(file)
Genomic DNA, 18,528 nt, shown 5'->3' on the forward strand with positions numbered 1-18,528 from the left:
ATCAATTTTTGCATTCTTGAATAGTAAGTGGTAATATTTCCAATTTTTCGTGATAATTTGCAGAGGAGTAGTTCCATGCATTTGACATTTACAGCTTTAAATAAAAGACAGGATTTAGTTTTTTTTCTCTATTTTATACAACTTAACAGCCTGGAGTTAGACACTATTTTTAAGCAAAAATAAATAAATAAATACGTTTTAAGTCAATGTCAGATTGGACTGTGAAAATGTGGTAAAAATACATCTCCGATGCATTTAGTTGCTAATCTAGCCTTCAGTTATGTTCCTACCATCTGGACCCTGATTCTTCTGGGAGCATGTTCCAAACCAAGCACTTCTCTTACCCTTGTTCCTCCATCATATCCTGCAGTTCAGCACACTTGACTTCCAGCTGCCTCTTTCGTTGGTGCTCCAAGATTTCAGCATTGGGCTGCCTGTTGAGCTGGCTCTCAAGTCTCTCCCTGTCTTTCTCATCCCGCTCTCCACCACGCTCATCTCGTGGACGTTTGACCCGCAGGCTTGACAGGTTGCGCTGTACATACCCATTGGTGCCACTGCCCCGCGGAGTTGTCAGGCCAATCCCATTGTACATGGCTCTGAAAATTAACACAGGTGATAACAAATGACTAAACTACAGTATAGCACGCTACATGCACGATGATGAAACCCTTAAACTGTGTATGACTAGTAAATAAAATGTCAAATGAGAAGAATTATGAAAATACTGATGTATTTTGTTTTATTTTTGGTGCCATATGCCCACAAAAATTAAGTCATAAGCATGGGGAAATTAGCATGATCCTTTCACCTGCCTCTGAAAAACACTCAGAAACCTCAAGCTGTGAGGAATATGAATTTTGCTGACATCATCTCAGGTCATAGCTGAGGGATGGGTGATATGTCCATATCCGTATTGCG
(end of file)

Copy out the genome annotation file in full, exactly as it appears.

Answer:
Genomic DNA, 18,528 nt, shown 5'->3' on the forward strand with positions numbered 1-18,528 from the left:
ATCAATTTTTGCATTCTTGAATAGTAAGTGGTAATATTTCCAATTTTTCGTGATAATTTGCAGAGGAGTAGTTCCATGCATTTGACATTTACAGCTTTAAATAAAAGACAGGATTTAGTTTTTTTTCTCTATTTTATACAACTTAACAGCCTGGAGTTAGACACTATTTTTAAGCAAAAATAAATAAATAAATACGTTTTAAGTCAATGTCAGATTGGACTGTGAAAATGTGGTAAAAATACATCTCCGATGCATTTAGTTGCTAATCTAGCCTTCAGTTATGTTCCTACCATCTGGACCCTGATTCTTCTGGGAGCATGTTCCAAACCAAGCACTTCTCTTACCCTTGTTCCTCCATCATATCCTGCAGTTCAGCACACTTGACTTCCAGCTGCCTCTTTCGTTGGTGCTCCAAGATTTCAGCATTGGGCTGCCTGTTGAGCTGGCTCTCAAGTCTCTCCCTGTCTTTCTCATCCCGCTCTCCACCACGCTCATCTCGTGGACGTTTGACCCGCAGGCTTGACAGGTTGCGCTGTACATACCCATTGGTGCCACTGCCCCGCGGAGTTGTCAGGCCAATCCCATTGTACATGGCTCTGAAAATTAACACAGGTGATAACAAATGACTAAACTACAGTATAGCACGCTACATGCACGATGATGAAACCCTTAAACTGTGTATGACTAGTAAATAAAATGTCAAATGAGAAGAATTATGAAAATACTGATGTATTTTGTTTTATTTTTGGTGCCATATGCCCACAAAAATTAAGTCATAAGCATGGGGAAATTAGCATGATCCTTTCACCTGCCTCTGAAAAACACTCAGAAACCTCAAGCTGTGAGGAATATGAATTTTGCTGACATCATCTCAGGTCATAGCTGAGGGATGGGTGATATGTCCATATCCGTATTGCG